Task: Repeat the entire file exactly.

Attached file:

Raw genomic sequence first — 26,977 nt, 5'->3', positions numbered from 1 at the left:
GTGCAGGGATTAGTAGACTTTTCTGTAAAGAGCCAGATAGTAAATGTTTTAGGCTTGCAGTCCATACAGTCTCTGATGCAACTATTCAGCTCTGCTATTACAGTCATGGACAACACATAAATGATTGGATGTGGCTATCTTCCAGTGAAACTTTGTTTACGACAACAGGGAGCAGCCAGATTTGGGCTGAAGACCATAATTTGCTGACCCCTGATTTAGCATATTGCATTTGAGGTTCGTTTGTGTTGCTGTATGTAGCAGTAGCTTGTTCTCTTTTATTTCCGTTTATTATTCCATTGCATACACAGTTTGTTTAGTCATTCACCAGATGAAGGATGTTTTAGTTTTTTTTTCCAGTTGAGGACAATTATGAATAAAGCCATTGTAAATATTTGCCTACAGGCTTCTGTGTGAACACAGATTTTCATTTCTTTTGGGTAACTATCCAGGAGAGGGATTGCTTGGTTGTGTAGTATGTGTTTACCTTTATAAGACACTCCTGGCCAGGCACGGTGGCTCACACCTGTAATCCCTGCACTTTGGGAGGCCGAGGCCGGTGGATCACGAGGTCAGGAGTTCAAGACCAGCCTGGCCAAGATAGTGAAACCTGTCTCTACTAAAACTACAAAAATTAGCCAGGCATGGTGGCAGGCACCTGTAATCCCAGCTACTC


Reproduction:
Raw genomic sequence first — 26,977 nt, 5'->3', positions numbered from 1 at the left:
GTGCAGGGATTAGTAGACTTTTCTGTAAAGAGCCAGATAGTAAATGTTTTAGGCTTGCAGTCCATACAGTCTCTGATGCAACTATTCAGCTCTGCTATTACAGTCATGGACAACACATAAATGATTGGATGTGGCTATCTTCCAGTGAAACTTTGTTTACGACAACAGGGAGCAGCCAGATTTGGGCTGAAGACCATAATTTGCTGACCCCTGATTTAGCATATTGCATTTGAGGTTCGTTTGTGTTGCTGTATGTAGCAGTAGCTTGTTCTCTTTTATTTCCGTTTATTATTCCATTGCATACACAGTTTGTTTAGTCATTCACCAGATGAAGGATGTTTTAGTTTTTTTTTCCAGTTGAGGACAATTATGAATAAAGCCATTGTAAATATTTGCCTACAGGCTTCTGTGTGAACACAGATTTTCATTTCTTTTGGGTAACTATCCAGGAGAGGGATTGCTTGGTTGTGTAGTATGTGTTTACCTTTATAAGACACTCCTGGCCAGGCACGGTGGCTCACACCTGTAATCCCTGCACTTTGGGAGGCCGAGGCCGGTGGATCACGAGGTCAGGAGTTCAAGACCAGCCTGGCCAAGATAGTGAAACCTGTCTCTACTAAAACTACAAAAATTAGCCAGGCATGGTGGCAGGCACCTGTAATCCCAGCTACTC